29 y/o female… Currently suffering from AWS after having 12 right axillary nodes removed for melanoma. It’s absolute hell. I’m only 15 days post surgery and first noticed the AWS on day 12. Hoping for a physical therapy script on Monday. I am terrified about the “pop” for some reason. Thanks for this great article — it shed some light on this awful complication.

  • Carol

    50 year old female almost 4 weeks post op (full axillary clearance due to breast cancer). Very informative article thank you. I originally thought that the pain beneath my arm was due to the scar from surgery. However after approx 2 weeks I noticed 2 cords developing, which have now spread to my elbow. It’s painful and I cannot fully extend my arm. I’ve contacted my Macmillan nurse who is arranging for me to have physio. I too am for some reason afraid of the ‘pop’ but if it provides relief I’ll take it!!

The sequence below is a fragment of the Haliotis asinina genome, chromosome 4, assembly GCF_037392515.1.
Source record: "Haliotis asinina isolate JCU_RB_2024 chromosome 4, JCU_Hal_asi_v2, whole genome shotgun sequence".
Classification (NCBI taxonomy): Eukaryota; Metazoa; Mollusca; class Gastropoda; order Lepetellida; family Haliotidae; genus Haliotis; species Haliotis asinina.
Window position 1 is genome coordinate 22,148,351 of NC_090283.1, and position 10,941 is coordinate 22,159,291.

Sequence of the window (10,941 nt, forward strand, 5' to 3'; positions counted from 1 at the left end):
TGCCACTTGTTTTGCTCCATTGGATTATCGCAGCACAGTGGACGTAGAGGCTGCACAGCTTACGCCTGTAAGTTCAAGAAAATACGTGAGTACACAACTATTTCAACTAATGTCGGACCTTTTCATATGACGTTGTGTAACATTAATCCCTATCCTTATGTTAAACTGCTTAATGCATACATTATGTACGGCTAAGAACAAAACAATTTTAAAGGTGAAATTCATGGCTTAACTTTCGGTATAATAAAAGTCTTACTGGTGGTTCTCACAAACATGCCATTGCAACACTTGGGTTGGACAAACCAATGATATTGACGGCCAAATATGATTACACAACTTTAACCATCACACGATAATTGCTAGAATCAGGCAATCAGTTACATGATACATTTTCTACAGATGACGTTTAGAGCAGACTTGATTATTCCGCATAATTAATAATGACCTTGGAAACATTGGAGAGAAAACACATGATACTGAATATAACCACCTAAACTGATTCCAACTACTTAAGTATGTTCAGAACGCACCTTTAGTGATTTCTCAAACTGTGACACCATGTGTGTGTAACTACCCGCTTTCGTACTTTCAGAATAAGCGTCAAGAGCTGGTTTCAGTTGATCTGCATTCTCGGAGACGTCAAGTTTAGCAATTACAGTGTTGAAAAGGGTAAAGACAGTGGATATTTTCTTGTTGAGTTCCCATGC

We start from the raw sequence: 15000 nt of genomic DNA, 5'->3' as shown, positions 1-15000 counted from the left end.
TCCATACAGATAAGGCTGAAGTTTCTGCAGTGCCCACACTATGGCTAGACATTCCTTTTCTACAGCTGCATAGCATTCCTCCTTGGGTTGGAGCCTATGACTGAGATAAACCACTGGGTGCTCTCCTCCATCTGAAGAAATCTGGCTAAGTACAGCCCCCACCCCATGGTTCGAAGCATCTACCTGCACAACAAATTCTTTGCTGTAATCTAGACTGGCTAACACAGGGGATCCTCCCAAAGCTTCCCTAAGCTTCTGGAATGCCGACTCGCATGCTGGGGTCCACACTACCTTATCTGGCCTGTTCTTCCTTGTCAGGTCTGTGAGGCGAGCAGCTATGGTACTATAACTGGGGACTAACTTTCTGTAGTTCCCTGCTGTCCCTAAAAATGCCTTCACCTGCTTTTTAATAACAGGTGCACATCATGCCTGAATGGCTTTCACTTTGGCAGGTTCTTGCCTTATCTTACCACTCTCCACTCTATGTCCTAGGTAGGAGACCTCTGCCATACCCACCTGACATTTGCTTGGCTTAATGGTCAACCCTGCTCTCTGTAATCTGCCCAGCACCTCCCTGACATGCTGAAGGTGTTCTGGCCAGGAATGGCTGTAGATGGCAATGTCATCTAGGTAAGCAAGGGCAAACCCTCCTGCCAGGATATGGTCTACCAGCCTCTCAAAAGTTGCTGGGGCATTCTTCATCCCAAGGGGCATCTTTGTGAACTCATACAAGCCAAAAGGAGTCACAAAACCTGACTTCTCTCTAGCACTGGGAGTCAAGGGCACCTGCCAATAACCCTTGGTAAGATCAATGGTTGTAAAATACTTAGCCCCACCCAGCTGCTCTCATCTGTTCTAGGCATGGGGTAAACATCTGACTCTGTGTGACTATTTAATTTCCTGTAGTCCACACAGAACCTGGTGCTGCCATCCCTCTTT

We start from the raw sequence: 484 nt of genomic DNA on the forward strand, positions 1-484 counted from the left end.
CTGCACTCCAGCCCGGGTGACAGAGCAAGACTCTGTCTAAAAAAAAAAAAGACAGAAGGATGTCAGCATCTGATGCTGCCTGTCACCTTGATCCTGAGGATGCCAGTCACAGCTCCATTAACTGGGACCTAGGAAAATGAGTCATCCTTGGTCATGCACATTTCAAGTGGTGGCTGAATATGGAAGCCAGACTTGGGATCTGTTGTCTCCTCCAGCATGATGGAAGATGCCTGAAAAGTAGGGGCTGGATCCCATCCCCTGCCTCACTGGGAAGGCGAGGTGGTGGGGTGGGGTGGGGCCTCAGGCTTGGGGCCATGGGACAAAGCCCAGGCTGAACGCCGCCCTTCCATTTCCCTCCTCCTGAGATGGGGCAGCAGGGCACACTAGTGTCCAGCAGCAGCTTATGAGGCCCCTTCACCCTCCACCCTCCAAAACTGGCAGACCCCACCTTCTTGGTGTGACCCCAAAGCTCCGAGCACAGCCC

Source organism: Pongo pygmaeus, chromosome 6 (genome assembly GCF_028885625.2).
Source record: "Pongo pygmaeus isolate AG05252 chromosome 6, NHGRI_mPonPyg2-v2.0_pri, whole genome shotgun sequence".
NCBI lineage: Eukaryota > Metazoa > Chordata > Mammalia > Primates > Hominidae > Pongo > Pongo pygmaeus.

• Ginger

    I am 42 yo female, bilateral mastectomy, post op 6 weeks now, developed cording only on one side so far approx 3 weeks post op.
    PT myofascial release is the only relief I have found. My PT heard or felt the pop during ROM stretch, I was doing breathing exercises at the time and did not notice at all, but ROM improved immediately and the tightness in elbow subsided during that session.
    I did not know what to attribute the improvement to until reading these posts – so thank you. Any one have tips on PREVENTING cording? I am worried about appearance of cording on the other side.

  • Kelly